An attempt to pressure the baby's deadbeat father, Cam (Nat Wolff), yields minimal gains, but it does serve for Elle to sort him out with an ice hockey stick and score a bag of weed that comes in handy later.
Where the film really kicks in and gains emotional weight, however, is in a beautiful scene with Karl (Sam Elliott, just perfection), a mellow old romantic with four ex-wives and a tribe of grandchildren, who hasn't seen Elle in 30 years. He agrees to lend her the money, but their painful unresolved history gets in the way before the deal is done.
As their trail of frustration continues against a ticking clock, it becomes clear that taking the dilemma to Sage's mother, Judy (Marcia Gay Harden), is their best option. A power lawyer with a trembling assistant (Mo Aboul-Zelof), Judy is a fire-breathing chip off the old block, and the marvelous Harden nails her every brilliant barb, as well as the whole frazzled history with her mother. But as Sage's appointment draws nearer, with other setbacks, second thoughts and fears along the way, the three women reach a tentative mutual understanding.
Not every scene benefits from flawless timing, especially early on, and Weitz arguably pushes the sentiment buttons by indicating more often than is necessary the specter of the much-mourned Violet hanging in the air. The sappy string score could also have been improved upon. But this is a refreshingly modest, no-frills movie that is character-driven in the most rewarding possible sense, with an ample share of priceless dialogue played for truth, not for jokes. The performances are lovely, including that of up-and-comer Garner, who has many touching moments as Sage alternates between recoiling from and reaching for her mother and grandmother.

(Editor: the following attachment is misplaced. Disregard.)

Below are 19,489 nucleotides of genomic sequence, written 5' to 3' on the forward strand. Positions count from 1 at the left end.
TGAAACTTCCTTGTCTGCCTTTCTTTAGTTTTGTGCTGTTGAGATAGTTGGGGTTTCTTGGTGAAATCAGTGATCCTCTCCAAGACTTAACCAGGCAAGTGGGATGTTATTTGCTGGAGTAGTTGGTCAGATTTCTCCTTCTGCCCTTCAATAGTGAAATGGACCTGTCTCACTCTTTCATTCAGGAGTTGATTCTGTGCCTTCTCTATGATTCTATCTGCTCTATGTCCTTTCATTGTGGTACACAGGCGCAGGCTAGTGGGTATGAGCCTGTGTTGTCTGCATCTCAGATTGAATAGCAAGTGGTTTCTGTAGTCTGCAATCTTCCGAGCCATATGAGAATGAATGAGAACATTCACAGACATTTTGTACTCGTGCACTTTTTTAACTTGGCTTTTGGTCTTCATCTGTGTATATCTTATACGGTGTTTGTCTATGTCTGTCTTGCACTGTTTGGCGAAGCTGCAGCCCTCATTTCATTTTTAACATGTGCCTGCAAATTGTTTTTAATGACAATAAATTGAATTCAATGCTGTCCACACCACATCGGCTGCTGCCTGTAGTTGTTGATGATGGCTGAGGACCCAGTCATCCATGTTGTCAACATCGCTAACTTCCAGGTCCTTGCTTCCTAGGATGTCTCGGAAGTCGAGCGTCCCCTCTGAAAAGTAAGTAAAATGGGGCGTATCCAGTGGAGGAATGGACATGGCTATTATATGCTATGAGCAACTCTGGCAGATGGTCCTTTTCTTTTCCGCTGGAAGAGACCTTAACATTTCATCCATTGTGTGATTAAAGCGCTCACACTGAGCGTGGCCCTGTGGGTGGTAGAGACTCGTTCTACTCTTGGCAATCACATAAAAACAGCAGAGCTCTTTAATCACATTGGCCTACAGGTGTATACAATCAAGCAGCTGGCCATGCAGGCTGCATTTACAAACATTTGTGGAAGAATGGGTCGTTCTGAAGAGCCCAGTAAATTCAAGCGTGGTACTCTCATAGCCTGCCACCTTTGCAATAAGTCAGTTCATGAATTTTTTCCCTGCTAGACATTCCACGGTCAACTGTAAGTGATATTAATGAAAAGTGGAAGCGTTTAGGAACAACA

However, everything in the movie revolves around the irreplaceable Tomlin, and rightly so. Her entire history as an actor, a comedian, a feminist and a pioneering voice for LGBT rights comes into play in this formfitting role. Anybody who loves her — and if you don't, why are you even reading? — won't want to miss this.
Production companies: 1821 Media, Depth of Field
Cast: Lily Tomlin, Julia Garner, Marcia Gay Harden, Judy Greer, Laverne Cox, Nat Wolff, John Cho, Sam Elliott, Elizabeth Pena, Sarah Burns, Colleen Camp, Lauren Tom, Judy Geeson, Frank Collison, Mo Aboul-Zelof
Director-screenwriter: Paul Weitz
Producers: Andrew Miano, Paul Weitz, Paris Kasidokostas-Latsis, Terry Dougas
Executive producers: Stephanie Meurer, Dan Balgoyen, Danielle Renfrew Behrens
Director of photography: Tobias Datum
Production designers: Cindy Chao, Michele Yu
Costume designer: Molly Grundman-Gerbosi
Music: Joel P. West
Editor: Jonathan Corn
Casting: Douglas Aibel, Henry Russell Bergstein, Deborah Maxwell Dion
No rating, 82 minutes